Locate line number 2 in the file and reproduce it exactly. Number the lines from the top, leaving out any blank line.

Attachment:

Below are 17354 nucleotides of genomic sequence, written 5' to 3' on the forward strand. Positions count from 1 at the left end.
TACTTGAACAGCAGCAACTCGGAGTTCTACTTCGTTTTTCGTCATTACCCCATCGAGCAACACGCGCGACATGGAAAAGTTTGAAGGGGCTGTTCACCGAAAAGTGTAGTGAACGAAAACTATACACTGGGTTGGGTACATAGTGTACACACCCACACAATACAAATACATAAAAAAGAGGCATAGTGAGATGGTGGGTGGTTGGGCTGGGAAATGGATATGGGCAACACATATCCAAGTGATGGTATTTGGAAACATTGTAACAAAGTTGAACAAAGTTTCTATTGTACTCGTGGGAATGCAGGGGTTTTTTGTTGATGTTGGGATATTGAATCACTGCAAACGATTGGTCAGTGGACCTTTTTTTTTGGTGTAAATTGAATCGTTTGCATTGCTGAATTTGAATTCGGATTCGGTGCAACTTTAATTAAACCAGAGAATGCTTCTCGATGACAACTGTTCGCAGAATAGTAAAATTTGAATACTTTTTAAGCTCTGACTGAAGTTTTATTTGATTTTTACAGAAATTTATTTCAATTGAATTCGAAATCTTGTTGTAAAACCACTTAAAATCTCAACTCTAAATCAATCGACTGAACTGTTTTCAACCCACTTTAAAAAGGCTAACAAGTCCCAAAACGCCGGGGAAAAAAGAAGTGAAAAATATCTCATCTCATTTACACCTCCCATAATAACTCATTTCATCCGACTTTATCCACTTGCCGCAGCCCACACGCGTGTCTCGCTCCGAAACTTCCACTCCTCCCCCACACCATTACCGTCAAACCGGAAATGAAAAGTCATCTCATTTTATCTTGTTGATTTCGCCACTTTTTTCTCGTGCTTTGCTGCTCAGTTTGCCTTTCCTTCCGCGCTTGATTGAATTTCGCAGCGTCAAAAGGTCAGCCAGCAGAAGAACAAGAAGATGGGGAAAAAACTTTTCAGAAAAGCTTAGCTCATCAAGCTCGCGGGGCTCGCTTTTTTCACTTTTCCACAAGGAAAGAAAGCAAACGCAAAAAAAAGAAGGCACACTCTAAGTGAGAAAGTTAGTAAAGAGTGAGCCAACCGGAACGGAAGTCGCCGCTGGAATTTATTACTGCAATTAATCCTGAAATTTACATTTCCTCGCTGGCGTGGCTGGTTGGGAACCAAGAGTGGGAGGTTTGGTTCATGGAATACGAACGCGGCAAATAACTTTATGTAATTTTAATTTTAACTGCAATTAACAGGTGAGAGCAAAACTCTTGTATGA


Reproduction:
TACTTGAACAGCAGCAACTCGGAGTTCTACTTCGTTTTTCGTCATTACCCCATCGAGCAACACGCGCGACATGGAAAAGTTTGAAGGGGCTGTTCACCGAAAAGTGTAGTGAACGAAAACTATACACTGGGTTGGGTACATAGTGTACACACCCACACAATACAAATACATAAAAAAGAGGCATAGTGAGATGGTGGGTGGTTGGGCTGGGAAATGGATATGGGCAACACATATCCAAGTGATGGTATTTGGAAACATTGTAACAAAGTTGAACAAAGTTTCTATTGTACTCGTGGGAATGCAGGGGTTTTTTGTTGATGTTGGGATATTGAATCACTGCAAACGATTGGTCAGTGGACCTTTTTTTTTGGTGTAAATTGAATCGTTTGCATTGCTGAATTTGAATTCGGATTCGGTGCAACTTTAATTAAACCAGAGAATGCTTCTCGATGACAACTGTTCGCAGAATAGTAAAATTTGAATACTTTTTAAGCTCTGACTGAAGTTTTATTTGATTTTTACAGAAATTTATTTCAATTGAATTCGAAATCTTGTTGTAAAACCACTTAAAATCTCAACTCTAAATCAATCGACTGAACTGTTTTCAACCCACTTTAAAAAGGCTAACAAGTCCCAAAACGCCGGGGAAAAAAGAAGTGAAAAATATCTCATCTCATTTACACCTCCCATAATAACTCATTTCATCCGACTTTATCCACTTGCCGCAGCCCACACGCGTGTCTCGCTCCGAAACTTCCACTCCTCCCCCACACCATTACCGTCAAACCGGAAATGAAAAGTCATCTCATTTTATCTTGTTGATTTCGCCACTTTTTTCTCGTGCTTTGCTGCTCAGTTTGCCTTTCCTTCCGCGCTTGATTGAATTTCGCAGCGTCAAAAGGTCAGCCAGCAGAAGAACAAGAAGATGGGGAAAAAACTTTTCAGAAAAGCTTAGCTCATCAAGCTCGCGGGGCTCGCTTTTTTCACTTTTCCACAAGGAAAGAAAGCAAACGCAAAAAAAAGAAGGCACACTCTAAGTGAGAAAGTTAGTAAAGAGTGAGCCAACCGGAACGGAAGTCGCCGCTGGAATTTATTACTGCAATTAATCCTGAAATTTACATTTCCTCGCTGGCGTGGCTGGTTGGGAACCAAGAGTGGGAGGTTTGGTTCATGGAATACGAACGCGGCAAATAACTTTATGTAATTTTAATTTTAACTGCAATTAACAGGTGAGAGCAAAACTCTTGTATGA